over 1 year ago, said...

A very well presented and helpful article


over 1 year ago, said...

Hispanics are white. This racial characterization is overdone in my opinion. The way the sentence reads is totally misguiding: whites include all the other high risk categories, overweight, diabetic, etc


over 1 year ago, said...

Also true with Cardiac Disease


over 1 year ago, said...

You didn't mention genetics; that's my worry. My Grandfather died of a stroke; my Father had a fatal heart attack at 53 (his twin brother and older brother and sister lived into their 80's and 90's). None of the 10 stroke risks apply to me: I am 85, female & white, I eat a very healthy diet and always have; I exercise, tho not as much or as vigorously as when I was younger.


over 1 year ago, said...

OK, I am 71 and I would rather die early then not eating food I like (aka bacon) we may meet on the other side and talk about food and what to eat. We definitely have a different view about what's good and bad. regards


over 1 year ago, said...

I am 57 yrs old, suffer from O-artheritis / bursitis in my right leg/hip and under active thyroid , I also suffer a lot off headaches and aches (neck shoulders) top it I am a full time carer looking after my husband with progressive MS who is totally dependent in every way on me which ads to some stress physically and mentally. I eat fairly healthy & not overweight , lead an active busy life, but feel very tired and exhausted all the Time lately ! As I started to feel light headed and wosie I gone to the dr surgery and used the blood pressure facility's , the read came up as 118/76, but 1/2 an hr later was 109/63....as I don't know what a normal read is...should I be concerned? Any advice be great full to receive Martina b


over 1 year ago, said...

EXCELLENT article -- very informative. Thank you, Melanie!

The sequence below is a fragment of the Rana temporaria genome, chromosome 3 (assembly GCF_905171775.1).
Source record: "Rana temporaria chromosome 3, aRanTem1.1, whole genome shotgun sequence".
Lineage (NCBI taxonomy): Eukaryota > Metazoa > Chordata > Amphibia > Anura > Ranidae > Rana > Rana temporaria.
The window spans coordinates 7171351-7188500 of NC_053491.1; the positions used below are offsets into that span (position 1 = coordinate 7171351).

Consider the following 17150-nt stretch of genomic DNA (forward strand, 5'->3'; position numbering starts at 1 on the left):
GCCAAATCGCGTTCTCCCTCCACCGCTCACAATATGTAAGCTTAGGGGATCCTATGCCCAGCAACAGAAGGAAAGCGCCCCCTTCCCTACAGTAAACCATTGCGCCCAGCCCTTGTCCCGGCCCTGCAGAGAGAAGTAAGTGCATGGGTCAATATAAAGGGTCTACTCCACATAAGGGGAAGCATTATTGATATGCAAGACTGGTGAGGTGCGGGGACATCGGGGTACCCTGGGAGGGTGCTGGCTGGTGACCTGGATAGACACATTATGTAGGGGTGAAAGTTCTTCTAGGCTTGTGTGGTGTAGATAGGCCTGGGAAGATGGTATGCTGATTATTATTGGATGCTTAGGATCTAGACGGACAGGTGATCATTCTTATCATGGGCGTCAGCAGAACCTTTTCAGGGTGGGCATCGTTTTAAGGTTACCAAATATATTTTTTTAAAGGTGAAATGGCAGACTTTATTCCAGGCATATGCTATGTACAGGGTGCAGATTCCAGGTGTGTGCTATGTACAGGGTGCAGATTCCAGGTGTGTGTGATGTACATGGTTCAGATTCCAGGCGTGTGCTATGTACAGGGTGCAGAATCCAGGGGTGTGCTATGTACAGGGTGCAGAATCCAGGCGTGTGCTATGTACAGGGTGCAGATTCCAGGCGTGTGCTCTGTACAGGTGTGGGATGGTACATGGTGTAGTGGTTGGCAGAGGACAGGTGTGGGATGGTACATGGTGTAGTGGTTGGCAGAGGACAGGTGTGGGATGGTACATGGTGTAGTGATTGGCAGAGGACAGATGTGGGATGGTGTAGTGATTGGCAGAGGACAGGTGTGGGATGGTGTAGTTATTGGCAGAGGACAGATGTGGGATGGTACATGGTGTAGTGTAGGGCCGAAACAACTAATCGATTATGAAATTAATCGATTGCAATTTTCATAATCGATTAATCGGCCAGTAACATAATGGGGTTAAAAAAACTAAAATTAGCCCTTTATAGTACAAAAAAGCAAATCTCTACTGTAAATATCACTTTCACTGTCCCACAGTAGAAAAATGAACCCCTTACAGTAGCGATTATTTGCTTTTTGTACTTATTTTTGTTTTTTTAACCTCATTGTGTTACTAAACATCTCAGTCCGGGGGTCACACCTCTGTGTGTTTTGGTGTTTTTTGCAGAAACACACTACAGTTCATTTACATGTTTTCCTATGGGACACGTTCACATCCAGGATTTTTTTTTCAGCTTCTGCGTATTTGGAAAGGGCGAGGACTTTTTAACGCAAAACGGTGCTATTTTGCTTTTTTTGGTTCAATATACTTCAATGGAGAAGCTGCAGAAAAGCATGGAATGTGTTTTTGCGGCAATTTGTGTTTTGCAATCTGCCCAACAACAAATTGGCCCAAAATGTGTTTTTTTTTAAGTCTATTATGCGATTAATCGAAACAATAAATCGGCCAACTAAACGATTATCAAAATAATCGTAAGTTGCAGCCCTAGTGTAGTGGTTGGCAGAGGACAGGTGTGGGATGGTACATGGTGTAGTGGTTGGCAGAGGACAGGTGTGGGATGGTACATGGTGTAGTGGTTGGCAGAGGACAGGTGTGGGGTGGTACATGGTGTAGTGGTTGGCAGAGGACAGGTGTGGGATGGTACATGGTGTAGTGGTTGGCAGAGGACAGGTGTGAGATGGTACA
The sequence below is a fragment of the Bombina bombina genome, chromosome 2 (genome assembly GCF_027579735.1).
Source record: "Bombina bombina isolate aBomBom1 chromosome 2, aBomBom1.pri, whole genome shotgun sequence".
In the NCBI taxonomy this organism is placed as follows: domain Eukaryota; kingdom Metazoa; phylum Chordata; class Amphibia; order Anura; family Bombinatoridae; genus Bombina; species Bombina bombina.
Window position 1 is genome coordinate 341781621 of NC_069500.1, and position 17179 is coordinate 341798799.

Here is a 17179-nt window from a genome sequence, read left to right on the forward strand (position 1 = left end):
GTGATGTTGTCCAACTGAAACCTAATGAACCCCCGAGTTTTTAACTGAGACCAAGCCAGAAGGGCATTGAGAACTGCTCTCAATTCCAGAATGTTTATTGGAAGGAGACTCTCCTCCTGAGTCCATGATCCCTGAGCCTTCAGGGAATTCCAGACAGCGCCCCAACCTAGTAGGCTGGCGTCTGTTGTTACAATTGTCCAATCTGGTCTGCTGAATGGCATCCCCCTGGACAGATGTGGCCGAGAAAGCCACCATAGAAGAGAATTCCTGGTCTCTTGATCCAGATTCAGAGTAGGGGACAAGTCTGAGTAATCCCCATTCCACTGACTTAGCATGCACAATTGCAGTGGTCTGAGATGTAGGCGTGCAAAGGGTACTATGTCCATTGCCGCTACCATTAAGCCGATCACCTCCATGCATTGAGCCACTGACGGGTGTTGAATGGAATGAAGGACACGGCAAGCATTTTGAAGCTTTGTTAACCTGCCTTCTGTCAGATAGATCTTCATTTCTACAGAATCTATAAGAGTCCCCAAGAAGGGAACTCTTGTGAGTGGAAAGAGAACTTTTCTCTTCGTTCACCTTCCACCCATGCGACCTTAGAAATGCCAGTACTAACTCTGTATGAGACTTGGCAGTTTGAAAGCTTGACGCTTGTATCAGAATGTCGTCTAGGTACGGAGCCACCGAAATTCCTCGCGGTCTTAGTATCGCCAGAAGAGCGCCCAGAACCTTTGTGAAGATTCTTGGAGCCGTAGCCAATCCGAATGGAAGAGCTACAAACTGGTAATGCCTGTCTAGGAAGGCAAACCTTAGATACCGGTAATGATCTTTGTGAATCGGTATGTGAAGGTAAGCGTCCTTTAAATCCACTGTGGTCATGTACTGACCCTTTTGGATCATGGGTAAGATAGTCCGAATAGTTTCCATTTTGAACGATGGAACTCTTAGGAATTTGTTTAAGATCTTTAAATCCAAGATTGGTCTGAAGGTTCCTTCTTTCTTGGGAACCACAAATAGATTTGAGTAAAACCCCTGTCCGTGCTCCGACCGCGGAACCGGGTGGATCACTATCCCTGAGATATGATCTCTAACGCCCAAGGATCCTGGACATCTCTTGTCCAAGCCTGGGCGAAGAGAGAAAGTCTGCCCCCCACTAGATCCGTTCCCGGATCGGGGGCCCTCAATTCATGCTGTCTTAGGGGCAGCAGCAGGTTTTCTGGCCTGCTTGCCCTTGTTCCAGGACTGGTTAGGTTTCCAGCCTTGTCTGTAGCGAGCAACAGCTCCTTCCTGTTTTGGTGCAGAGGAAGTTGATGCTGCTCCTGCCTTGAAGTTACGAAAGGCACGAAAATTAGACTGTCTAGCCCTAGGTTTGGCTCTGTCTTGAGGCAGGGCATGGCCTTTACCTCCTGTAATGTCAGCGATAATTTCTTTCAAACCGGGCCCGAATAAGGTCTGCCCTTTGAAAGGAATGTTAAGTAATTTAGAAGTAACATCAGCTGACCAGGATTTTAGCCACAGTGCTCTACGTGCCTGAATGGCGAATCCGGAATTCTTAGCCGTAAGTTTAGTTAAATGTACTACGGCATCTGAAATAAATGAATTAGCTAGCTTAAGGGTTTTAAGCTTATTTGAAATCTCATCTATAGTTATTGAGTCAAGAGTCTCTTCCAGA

over 1 year ago, said...

Very helpful - thanks. I have only 1 - maybe 2? - factors, but can work on them....


about 2 years ago, said...

I just love this site, and found everything SO helpful!


about 2 years ago, said...

very informative


about 2 years ago, said...

Very good information


about 2 years ago, said...

Maybe something as to the fact what you might feel like before a stroke comes on or are they all just sudden?....


over 2 years ago, said...

Thank you for all the information here. It is helpful to remind me of the warning sign's etc. I am diagnosed with polycythemia vera, a rare blood disorder resulting in too many red blood cells. I have a number of notes to take to my new Primary care Doctor tomorrow morning. I would have forgotten some of the worst things that have bothered me but have notes ready for my Doc tomorrow thanks to Thank you all for helpful comments herein. I have many sytmtoms as outline and also I fall often, I am losing my memory. and feel nauseated, and sick and additionally have headaches including the ocular kind very often. My blood pressure can shoot up sometimes then stay at a regular level for a duration only to go up again. Much of the time I am fine. walking long distances (2 to 3 miles a day but had to stop because of severe fires here in California. I picked a very good primary care doctor and am looking forward to my first visit with him tomorrow. Barbara Q.


over 2 years ago, said...

I entered my email address which is my correct I.D., but your box for "forgot password" doesn't work. My comment is a question in regard to stroke advance symptoms...... Does having extreme salt retention problem along with continuous Menaires Disease (buzzing and some pulsating sensations in the brain at peak times), have anything to do with and/or cause heart or pre-stroke condition?